The student, Cho Gwang-sik, 24, had wanted to make the 200th day anniversary of his relationship with Park Min-ju something special. He had heard that Primus theaters allowed screenings of personal films on special occasions so he made a 4 1/2 minute film confessing his love for his girlfriend. All he needed was a camcorder.
Multiplex theaters are coming up with new services like this and are evolving away from the traditional role conventional theaters once had. Moving away from simply screening movies to the public, they are becoming a more intimate place for dating couples or for smaller groups of people.
The theaters now suggest people hold their year-end gatherings and even birthday or alumni parties at their venues.
CGV Yongsan has a screening room called “Private Cinema,” where seats are limited to eight people at the most. Lotte Cinema’s Konkuk University branch is planning to build a “Seminar Room” for up to 20 people who make a group reservation.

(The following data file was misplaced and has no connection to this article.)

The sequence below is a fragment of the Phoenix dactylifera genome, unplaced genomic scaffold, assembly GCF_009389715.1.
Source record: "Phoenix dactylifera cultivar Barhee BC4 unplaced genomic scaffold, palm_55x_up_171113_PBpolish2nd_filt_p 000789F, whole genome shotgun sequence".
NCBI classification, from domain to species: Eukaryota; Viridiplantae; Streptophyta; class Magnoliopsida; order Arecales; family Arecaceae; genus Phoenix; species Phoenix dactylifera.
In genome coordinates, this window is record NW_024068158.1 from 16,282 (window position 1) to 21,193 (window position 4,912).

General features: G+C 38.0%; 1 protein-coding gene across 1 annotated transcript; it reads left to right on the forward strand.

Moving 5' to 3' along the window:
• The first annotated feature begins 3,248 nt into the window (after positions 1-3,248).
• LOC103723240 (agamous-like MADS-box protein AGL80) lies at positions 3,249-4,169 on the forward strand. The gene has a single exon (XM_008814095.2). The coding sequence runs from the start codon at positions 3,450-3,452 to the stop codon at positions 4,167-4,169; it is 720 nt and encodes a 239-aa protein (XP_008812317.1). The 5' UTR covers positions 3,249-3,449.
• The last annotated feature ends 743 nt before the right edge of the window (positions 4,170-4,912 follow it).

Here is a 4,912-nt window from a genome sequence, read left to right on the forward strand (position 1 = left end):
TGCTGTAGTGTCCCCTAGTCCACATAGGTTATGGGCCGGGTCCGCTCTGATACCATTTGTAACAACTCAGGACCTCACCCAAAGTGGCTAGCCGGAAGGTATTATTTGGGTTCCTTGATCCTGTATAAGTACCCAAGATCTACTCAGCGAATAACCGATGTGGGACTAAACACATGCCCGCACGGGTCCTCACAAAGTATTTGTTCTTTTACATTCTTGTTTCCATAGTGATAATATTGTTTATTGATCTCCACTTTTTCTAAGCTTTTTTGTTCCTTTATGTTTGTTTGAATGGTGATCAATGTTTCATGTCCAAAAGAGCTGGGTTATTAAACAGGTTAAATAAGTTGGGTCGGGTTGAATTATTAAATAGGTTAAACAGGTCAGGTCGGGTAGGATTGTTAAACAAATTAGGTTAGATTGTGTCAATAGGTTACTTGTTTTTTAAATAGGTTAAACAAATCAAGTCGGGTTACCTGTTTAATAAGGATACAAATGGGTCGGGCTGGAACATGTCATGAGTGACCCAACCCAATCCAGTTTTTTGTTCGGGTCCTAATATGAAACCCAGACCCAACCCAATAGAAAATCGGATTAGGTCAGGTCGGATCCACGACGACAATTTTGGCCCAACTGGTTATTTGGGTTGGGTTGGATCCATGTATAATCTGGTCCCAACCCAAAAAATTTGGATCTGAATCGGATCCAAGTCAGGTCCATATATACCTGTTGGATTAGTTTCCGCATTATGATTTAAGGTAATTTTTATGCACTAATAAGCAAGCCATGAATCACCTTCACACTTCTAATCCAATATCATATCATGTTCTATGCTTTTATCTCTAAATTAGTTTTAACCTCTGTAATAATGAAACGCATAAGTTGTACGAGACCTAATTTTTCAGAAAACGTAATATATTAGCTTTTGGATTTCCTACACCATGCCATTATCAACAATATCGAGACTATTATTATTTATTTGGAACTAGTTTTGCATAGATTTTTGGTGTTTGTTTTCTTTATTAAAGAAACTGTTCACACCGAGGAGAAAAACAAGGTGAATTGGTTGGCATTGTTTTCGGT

CGV Apgujeong has seats called “Sweet Box” that have been installed to provide lovers with a soft 2-person couch and a partition, separating them from others. Megabox theaters in Sinchon and Mokdong also plan to come up with a “Love Theater” for dating pairs.

For More Comfort and Diversity
Chun Gye-yeong, 33, went to watch a movie with her 3-year-old son at Lotte Cinema’s Yeongdeungpo branch last month.
Her choice was the autumn romance “Gaeulo (Traces of Love).” It wasn’t the best choice to watch with her son, who did not stop running up and down the aisle throughout the film. But no one seemed to be disturbed as the screening room she chose was a “Mother and Baby” special, where only mothers with babies were allowed. Lotte Cinema is currently running the service every Tuesday in 14 of their branches, including Yeongdeungpo and Nowon.
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At CGV Yatap in Bundang, theaters provide nursery rooms where staff baby-sit while mothers watch movies. At Primus’s Seomyun branch in Busan, a “Kids’ Cinema” is for children only and they are supervised by staff members.